Four years ago, I thought we were having the biggest influx of wasps Utah Valley had ever seen. It seemed that every time I ran errands, I was surrounded by wasps as I climbed in and out of my minivan. It didn’t matter where I went—the store, the library, the post office—I was constantly dodging the little black and yellow beasts. Strangely, when I commented to a neighbor that the wasps were really bad that year, she said she hadn’t noticed anything unusual.
One afternoon, as I waited for traffic to clear up so I could take my place in the long line of busy commuters, I noticed something odd. A wasp was crawling out from behind the rearview mirror mounted on the side of my van. A moment later, I saw another. When I got home, I tilted the mirror all the way to the side and looked between the mirror casing and the mirror itself. I was right—a wasp nest was back there. All this time, I thought wasps were everywhere, when in reality, I had been carrying them with me.
I grabbed the garden hose and squirted the mirror casing until the nest fell out, and then I squirted the other mirror, just for good measure. And you know what—I no longer saw wasps everywhere I went.
The more I thought about it, the more I realized this was a perfect metaphor for life. I had been in some uncomfortable situations where I felt I was being subjected to the same negative treatment over and over again, and I wondered why everyone was “out to get me.” It seemed that people constantly tried to take advantage of my good nature and my desire to be helpful and just ended up treating me poorly—asking for too many favors, showing a lack of respect for my time and my desires, assuming I would leap in to solve all their problems because my own weren’t as important.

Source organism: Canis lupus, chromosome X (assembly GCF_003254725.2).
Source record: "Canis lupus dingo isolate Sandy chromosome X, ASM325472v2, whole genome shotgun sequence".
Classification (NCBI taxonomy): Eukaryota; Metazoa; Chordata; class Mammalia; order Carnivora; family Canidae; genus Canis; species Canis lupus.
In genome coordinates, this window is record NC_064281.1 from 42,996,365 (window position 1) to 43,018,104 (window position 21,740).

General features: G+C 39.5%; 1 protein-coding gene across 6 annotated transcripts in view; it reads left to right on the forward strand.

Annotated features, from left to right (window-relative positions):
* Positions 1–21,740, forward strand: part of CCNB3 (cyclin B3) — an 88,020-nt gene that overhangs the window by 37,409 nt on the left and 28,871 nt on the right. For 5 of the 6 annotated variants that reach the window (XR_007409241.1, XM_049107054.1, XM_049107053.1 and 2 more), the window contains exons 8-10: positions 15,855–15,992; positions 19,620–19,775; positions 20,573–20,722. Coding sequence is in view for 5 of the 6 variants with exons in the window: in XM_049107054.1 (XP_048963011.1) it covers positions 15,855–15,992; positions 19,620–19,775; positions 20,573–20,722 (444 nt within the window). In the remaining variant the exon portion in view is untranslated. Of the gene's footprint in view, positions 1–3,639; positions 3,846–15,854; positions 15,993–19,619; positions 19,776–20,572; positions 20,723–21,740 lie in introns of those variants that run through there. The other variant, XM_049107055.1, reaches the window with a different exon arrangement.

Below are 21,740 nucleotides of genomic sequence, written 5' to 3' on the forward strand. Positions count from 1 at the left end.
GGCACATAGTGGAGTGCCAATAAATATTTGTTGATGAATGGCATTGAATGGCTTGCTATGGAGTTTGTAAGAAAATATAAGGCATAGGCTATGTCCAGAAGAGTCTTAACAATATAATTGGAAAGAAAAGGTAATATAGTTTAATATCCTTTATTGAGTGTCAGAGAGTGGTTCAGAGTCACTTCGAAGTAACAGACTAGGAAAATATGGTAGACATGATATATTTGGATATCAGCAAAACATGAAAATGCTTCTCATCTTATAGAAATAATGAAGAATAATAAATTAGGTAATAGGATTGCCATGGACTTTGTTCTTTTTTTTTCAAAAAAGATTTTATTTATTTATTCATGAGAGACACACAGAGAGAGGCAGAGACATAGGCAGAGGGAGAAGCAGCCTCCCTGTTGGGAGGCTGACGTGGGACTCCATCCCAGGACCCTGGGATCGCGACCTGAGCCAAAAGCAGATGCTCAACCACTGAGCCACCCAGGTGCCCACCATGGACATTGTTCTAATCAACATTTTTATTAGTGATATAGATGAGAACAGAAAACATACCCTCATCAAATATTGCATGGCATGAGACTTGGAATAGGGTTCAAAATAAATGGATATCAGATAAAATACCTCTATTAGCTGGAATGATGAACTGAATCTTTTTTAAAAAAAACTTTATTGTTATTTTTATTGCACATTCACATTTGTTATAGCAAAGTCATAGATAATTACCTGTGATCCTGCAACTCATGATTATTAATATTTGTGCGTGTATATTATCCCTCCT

But what are the odds that everyone, everywhere, is out to get you? The fact of the matter is—if you’re in ten difficult relationships, and all ten go poorly, there’s a common denominator, and that common denominator is you. If you’re bringing something to the relationship that’s not adding to its success, chances are, you won’t have a successful relationship.
Just like driving around with a nest of wasps on my van, I was bringing an expectation into these friendships. “Hey, everyone takes advantage of me, so I expect that’s what you’ll do, too.” When it happened, I was proven right, and felt justified in my expectation.
But when I started to show a little more spine and approached my relationships with the desire for fair play, my situation improved, and I felt much less victimized. I no longer expected it, and when I felt it starting to happen, I kindly and firmly directed a change of events. I metaphorically squirted the wasps off my van and refused to bring those past negative experiences into my future with me.
Now whenever I enter a new situation, I think to myself, “What am I bringing into this with me? Do I have the desire for fair play, and do I project that in the way I act?” We’re told that we teach people how to treat us, and if we act like scared rabbits, we’ll be treated like scared rabbits. If I want someone to treat me with respect, I need to behave like someone who is worth respecting, and I need to treat those around me the same way.
It’s true that we can’t control how others behave, and we will still encounter those who seek to control and are disrespectful. But now I know I’ve done everything I could, and I can look back on these situations and know that I brought my best self into the situation, and I can be proud of that. But if I bring wasps, I can expect to get stung.
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